Postoperatively, the independent observer recorded (1) the quality of pain relief using a modified pain score as described by Hannallah, 8(2) the duration of pain relief (defined as the time from caudal placement until the first dose of postoperative analgesia), (3) motor power and reflexes (table 1), (4) sensory level and sensory recovery (time from caudal placement until the child regained complete sensory recovery), and (5) time to first micturition. Sensory level and recovery were evaluated by pinprick test every 15 min. Pain relief, motor power recovery, reflexes, and micturition were evaluated every 15 min until hospital discharge; sensation was evaluated until complete sensory recovery. In the post-anesthesia care unit (PACU), intravenous morphine, 0.05–0.1 mg/kg, was given when a patient scored 4 or higher on the pain scale. Nurses in the PACU decided when morphine was needed and administered it. After hospital discharge, children were given acetaminophen-codeine elixir (10 mg/kg with codeine, l mg/kg) by parental determination.
Anesthesia duration, surgery duration, and awakening time (period from end of anesthesia to opening of eyes) were recorded. Children were not discharged until they were awake and pain was controlled. They were not required to drink, pass urine, have complete sensory recovery, or regain complete muscle power before discharge.
Sample size calculation—to compare the effect of bupivacaine with ropivacaine on pain score, motor power, reflexes, and sensation, power analysis was performed. This analysis was based on the two-sample t test with a P < 0.05, 80% power, and the following assumptions: a detection of a mean difference in pain score of 1.5 with an SD 1.5, a mean difference in motor power of 1.0 with an SD of 1.5, and a mean difference in reflex score of 1.0 with an SD of 1.0. It was also assumed that the time from caudal placement to sensory recovery will differ by 30 min and SD will be 20 min in both groups. Power analysis indicated that the minimal number of patients in each group should be 36.
Student t test and Wilcoxon test were used for continuous variables, including baseline characteristics; vital signs; durations of surgery, anesthesia, PACU stay, DSU stay, caudal analgesia; and time to first micturition. Fisher exact test was used for categorical data such as gender; type of surgery; and use of fentanyl in operating room, morphine in PACU, or acetaminophen-codeine elixir at home. A P value < 0.05 was considered statistically significant. All statistical comparisons were accomplished with SAS for NT (version 6.12; SAS Institute, Cary, NC).
Although 81 children were randomly allocated to medication, the anesthesiologist was unable to place the caudal block in two older children, and four children (two younger than 1 yr and two older than 10 yr) were eliminated to decrease the age range. Therefore, 75 children, aged 1–10 yr, comprised the study population, and all were included in the analysis. They had urologic, lower abdominal, or lower extremity operations, and the type of surgery did not differ between the two groups (table 2). Thirty-six children received bupivacaine and 39 received ropivacaine. There were no differences between the two groups in age; weight; gender; ASA physical status; baseline blood pressure or heart rate; or durations of anesthesia, surgery, awakening time, PACU, or DSU (table 3). After surgical incision, the two groups did not differ in intraoperative vital signs (table 4). None of the children developed a hemodynamic problem, respiratory difficulty, or any other adverse effect.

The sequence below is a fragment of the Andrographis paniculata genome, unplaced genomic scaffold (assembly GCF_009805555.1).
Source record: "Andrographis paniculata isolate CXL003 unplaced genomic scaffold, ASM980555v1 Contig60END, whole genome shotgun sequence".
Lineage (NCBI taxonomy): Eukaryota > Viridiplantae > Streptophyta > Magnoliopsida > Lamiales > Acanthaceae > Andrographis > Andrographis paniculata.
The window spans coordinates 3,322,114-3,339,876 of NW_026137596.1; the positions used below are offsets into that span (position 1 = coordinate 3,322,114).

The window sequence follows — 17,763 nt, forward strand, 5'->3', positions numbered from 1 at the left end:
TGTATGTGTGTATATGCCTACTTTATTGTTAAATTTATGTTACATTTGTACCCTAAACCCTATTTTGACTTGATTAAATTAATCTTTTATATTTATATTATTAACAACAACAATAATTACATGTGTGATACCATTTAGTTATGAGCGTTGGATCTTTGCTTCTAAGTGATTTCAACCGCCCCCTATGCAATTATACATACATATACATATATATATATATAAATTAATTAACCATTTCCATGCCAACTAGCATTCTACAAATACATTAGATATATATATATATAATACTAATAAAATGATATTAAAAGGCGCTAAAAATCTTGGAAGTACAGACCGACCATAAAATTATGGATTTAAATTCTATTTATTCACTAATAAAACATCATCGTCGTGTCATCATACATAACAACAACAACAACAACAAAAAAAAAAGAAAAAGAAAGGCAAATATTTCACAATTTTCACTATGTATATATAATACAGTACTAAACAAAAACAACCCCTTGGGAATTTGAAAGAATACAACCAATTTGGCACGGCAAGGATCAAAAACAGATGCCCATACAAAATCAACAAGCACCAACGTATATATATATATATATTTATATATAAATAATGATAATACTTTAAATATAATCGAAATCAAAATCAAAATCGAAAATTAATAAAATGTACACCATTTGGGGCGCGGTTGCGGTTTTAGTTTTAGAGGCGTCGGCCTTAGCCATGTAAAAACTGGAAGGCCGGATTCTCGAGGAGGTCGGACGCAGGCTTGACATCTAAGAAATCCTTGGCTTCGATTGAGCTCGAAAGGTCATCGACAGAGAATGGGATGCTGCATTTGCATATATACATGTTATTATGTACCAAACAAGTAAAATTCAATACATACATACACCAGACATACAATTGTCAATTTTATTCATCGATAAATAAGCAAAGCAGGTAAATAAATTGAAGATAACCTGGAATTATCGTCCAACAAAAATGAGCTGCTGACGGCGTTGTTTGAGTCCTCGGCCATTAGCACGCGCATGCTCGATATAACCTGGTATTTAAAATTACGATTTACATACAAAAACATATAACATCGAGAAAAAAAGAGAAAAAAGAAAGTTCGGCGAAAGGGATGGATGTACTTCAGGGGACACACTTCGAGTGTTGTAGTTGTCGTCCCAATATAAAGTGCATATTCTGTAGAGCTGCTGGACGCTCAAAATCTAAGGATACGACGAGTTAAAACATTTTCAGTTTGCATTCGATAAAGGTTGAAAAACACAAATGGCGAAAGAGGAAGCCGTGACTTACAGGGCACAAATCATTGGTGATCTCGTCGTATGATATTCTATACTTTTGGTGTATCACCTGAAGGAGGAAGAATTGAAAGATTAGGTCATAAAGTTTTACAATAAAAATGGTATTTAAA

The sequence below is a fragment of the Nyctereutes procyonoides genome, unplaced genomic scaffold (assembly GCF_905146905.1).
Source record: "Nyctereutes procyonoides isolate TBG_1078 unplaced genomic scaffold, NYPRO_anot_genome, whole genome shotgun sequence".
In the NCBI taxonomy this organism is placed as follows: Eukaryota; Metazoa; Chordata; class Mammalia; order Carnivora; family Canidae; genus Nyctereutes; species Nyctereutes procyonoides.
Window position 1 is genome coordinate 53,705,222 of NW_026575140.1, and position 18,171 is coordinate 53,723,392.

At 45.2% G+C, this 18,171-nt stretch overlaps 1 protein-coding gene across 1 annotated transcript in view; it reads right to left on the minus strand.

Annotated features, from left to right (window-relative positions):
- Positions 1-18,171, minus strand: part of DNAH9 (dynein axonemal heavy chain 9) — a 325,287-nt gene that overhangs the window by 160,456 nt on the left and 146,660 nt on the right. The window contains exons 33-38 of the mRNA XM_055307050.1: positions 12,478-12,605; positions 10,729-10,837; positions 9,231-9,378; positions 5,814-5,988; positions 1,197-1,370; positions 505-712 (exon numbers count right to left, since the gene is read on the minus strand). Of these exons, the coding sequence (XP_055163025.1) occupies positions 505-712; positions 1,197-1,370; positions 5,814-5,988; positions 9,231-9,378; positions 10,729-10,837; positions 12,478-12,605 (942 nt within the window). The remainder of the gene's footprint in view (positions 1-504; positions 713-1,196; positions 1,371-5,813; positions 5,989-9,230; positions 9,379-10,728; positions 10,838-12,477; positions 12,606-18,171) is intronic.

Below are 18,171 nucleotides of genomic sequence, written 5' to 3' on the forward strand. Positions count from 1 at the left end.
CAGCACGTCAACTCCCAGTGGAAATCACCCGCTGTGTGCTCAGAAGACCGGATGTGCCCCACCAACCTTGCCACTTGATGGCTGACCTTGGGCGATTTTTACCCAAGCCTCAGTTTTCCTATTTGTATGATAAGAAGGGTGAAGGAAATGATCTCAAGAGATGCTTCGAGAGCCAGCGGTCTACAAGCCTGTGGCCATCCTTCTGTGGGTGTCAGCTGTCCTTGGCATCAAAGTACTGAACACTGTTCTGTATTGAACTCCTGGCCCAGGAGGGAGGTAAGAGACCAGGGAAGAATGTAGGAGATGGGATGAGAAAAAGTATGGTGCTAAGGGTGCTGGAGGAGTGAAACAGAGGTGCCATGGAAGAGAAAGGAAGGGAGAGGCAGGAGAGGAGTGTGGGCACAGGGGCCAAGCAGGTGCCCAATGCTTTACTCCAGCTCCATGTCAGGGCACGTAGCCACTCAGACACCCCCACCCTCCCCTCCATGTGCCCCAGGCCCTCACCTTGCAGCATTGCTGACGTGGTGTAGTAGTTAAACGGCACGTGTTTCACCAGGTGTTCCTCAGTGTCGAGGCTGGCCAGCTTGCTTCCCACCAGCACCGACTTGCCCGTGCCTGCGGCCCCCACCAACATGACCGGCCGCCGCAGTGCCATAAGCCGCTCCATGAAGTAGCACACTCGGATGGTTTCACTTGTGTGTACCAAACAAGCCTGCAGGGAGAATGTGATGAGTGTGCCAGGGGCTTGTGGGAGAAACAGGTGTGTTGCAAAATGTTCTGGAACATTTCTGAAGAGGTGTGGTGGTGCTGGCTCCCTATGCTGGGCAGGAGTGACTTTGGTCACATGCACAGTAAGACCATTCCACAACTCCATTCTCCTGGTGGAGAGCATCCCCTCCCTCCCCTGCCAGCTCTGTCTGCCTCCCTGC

The quality and duration of postoperative pain relief did not differ between the two groups. Thirty-six percent of children in the bupivacaine group and 33% in the ropivacaine group required no additional pain medication during the 24-h study period. Six children (one given bupivacaine; five given ropivacaine) were given fentanyl, 1 μg/kg, at the start of surgery because they responded to the initial incision (P = 0.2). Three of 36 patients receiving bupivacaine and two of 39 receiving ropivacaine required morphine in the recovery room. Acetaminophen–codeine elixir was given at home to 23 and 26 children in the bupivacaine and ropivacaine groups, respectively. The median time from caudal placement to the first administration of pain medication (either morphine or acetaminophen–codeine) was 680 min for both treatment groups. The 25th percentile was 375 min for bupivacaine and 465 min for ropivacaine. The 75th percentile was 1,440 min (24 h) for both groups. There was no correlation between pain score (or need for analgesia) and regression of sensory or motor blockade.
Motor Power and Reflex Recovery
None of our study children had complete motor power recovery (score 10) within 3 h after placement of the caudal block; the highest observed score within 3 h was 8 for both groups (fig. 1). Most patients were discharged with a score of 8. Some children with residual muscle weakness walked with assistance (holding a parent's hand), whereas others were carried to the car. Reflex scores did not differ between the two groups (fig. 2).